About this Guide

When this site was started in the early 1990s, trail mapping was done with map and compass in the field. We connected to the Internet with dial-up modems. No affordable mountain bike had suspension. There were no Slime tubes and Power Bars stuck to the frame and tasted like sawdust. It's good that some things change. And some things don't. This is still a free, no-frills, and no-advertising guide to trails.

About the ratings. One of the toughest parts of a guide is rating trails and giving a realistic riding time. The shortest time listed is usually our best time and the longest is an estimate of a things-went-wrong ride. I give a few words of Quick Rating but the Rating paragraph should give you a good idea what to expect.

Trail Maps are based on USGS 7.5-minute topographic maps. The trails themselves are taken from topographic maps, remote imagery, and my own mapping and GPS readings on the trail. Whenever possible I have used GPS measurements to update older maps.

Distances were initially measured directly from the topographic maps and in recent years updated with GPS tracks. In light of the variability and limitations of existing technology, it is unlikely that your on-the-trail mileage will match mine. I've found it best to rely on landmarks (like trail crossings) to keep track of where you are, along with a good trail map. The trail logs are geared toward this type of trail riding.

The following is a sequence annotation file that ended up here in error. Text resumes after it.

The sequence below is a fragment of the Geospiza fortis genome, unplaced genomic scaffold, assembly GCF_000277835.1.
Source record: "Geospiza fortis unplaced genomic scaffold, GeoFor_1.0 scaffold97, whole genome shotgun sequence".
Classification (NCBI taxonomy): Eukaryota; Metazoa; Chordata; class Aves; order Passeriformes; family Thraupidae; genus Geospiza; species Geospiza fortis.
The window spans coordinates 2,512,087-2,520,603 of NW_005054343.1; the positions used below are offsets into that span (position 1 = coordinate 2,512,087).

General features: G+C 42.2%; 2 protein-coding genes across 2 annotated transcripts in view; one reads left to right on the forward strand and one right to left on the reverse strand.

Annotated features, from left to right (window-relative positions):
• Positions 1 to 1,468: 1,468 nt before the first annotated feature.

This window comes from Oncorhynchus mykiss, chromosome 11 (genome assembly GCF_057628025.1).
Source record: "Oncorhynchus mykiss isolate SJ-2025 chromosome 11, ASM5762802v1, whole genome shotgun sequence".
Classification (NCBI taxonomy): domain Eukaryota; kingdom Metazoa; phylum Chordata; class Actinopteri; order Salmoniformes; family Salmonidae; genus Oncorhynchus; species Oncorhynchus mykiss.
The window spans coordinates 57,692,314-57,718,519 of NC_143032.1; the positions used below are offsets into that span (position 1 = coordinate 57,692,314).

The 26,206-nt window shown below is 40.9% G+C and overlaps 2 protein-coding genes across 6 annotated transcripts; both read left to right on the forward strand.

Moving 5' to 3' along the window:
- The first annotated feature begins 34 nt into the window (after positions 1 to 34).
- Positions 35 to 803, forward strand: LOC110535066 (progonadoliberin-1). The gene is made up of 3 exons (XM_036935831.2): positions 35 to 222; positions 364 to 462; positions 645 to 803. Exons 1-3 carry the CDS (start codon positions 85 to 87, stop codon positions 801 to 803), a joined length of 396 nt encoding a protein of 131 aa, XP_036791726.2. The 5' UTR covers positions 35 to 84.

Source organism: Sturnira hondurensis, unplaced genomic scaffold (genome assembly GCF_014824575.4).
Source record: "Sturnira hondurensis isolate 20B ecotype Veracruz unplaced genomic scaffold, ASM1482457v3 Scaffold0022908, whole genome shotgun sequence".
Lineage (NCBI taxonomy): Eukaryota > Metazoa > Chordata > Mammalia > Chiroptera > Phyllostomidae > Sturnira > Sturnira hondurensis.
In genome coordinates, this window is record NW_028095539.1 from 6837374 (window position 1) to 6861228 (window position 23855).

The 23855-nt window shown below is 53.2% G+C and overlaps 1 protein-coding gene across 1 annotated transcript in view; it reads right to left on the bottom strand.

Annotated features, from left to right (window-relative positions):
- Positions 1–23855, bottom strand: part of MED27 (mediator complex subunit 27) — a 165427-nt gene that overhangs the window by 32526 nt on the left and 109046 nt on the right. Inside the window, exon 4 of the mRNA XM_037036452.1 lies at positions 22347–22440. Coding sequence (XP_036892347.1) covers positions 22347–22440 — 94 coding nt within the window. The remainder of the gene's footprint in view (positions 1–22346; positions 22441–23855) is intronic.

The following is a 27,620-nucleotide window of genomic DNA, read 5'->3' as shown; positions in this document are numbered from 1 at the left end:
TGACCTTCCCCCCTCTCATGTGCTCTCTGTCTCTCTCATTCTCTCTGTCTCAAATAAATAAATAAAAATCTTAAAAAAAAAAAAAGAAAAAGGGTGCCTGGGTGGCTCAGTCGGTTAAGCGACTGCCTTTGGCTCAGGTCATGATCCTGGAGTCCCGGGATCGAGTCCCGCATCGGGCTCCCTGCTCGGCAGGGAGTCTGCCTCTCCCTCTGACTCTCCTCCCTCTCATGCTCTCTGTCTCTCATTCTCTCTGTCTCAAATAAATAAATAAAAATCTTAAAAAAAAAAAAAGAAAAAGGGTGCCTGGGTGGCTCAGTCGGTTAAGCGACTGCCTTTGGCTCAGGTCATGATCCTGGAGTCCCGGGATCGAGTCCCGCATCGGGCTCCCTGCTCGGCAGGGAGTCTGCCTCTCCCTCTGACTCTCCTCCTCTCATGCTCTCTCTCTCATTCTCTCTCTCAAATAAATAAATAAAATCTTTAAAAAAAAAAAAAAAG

Elevation profiles can be very helpful when trying to get an idea what an unknown trail is like. The older elevation profiles were taken directly from topo maps. More recent profiles were extracted from USGS DEMs. An attempt was made early to give all profiles the same vertical exaggeration (approximately 4:1) for ease of comparison. As steeper trails were added, vertical exaggeration was reduced to 2:1.

Printing trail maps. Much time has been spent creating detailed and accurate trail maps that download quickly. Older JPGs are slowly being replaced by newer PDF versions.

JPG Trail Maps. These trail maps are sized to fit on an 8.5x11-inch sheet at 200 dpi (dots per inch). Unfortunately, web browsers convert JPG files to screen resolution (72 dpi). That means the browser gives you a huge map nearly 3 times its original size. Do not print these out of your browser unless you want a multi-page map. Print the map from a graphics program that understands dpi and you'll get a one-page map with good detail.

PDF Maps. As trail descriptions are updated, JPG maps are replaced with PDFs to eliminate the hassles involved with printing JPGs. PDF maps should open and print from your browser with no additional manipulation.


Copyright 1997-2010 R Scott Cherba All Rights Reserved